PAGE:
Almost 22 years after the end of the apartheid era in South Africa, the transformation of the country’s media is still a work in progress. Transformation for me means alignment with the values of a new non-racial society.
The African National Congress (ANC) came into office with a mandate to transform South African institutions, including the media industry and the way the country is reported on.
However, although white South Africans surrendered political power, they continued to control the news agenda.
Over two decades later, some changes have been made to South Africa’s media, particularly in the case of the South African Broadcasting Corporation – the state owned broadcaster – reflecting the population they serve, but critics say that the government has used transformation to shield itself from legitimate, journalistic scrutiny.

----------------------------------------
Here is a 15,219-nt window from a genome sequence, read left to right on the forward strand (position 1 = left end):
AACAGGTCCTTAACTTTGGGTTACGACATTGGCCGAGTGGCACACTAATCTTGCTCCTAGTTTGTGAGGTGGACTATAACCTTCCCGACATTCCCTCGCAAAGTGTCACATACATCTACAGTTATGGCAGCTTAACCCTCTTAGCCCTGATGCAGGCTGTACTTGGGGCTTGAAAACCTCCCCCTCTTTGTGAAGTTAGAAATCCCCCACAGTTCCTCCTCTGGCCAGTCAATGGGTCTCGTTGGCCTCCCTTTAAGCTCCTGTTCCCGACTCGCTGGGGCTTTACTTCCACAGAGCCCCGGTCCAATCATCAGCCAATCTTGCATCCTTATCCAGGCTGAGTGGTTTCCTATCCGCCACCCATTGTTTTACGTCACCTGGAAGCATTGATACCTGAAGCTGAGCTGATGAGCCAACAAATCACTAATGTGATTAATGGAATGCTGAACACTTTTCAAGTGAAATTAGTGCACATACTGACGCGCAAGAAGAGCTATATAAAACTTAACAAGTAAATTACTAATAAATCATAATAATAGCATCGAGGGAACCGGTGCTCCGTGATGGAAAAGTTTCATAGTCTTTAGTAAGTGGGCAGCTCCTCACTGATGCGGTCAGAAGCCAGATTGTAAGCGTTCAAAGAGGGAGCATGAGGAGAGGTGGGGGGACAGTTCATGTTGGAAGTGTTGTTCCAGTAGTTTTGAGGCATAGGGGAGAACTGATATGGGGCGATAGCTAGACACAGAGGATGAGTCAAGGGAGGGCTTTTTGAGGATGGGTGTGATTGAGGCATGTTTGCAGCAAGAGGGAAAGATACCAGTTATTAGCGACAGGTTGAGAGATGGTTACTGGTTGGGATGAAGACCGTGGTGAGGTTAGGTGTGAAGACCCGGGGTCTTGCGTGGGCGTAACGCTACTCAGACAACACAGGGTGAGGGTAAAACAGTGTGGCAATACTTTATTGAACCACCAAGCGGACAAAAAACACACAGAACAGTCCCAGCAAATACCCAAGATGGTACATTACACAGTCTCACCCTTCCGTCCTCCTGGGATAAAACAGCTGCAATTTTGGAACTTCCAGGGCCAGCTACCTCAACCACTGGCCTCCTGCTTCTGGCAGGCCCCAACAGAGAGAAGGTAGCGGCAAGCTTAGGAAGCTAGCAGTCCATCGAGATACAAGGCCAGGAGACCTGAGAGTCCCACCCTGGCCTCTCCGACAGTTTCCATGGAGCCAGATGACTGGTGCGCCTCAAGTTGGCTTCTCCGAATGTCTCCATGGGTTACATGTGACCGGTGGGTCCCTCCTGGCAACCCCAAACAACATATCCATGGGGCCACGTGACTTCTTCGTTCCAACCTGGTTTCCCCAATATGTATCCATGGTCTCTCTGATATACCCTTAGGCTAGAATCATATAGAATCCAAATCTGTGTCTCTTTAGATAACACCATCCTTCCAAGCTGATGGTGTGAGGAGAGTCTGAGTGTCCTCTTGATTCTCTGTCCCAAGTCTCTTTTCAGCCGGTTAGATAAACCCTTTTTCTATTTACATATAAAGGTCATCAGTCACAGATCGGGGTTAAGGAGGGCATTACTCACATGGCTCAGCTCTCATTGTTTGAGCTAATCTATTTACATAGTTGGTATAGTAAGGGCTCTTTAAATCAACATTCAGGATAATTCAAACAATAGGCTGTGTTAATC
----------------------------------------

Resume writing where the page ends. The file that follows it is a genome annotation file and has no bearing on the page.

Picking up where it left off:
In terms of numbers, the media sector has done relatively well compared to other influential sectors in redressing inequalities. However, questions of ownership and the way the country is reported on remain.
The Listening Post’s Nic Muirhead went to South Africa to investigate the transformation issue in the country’s media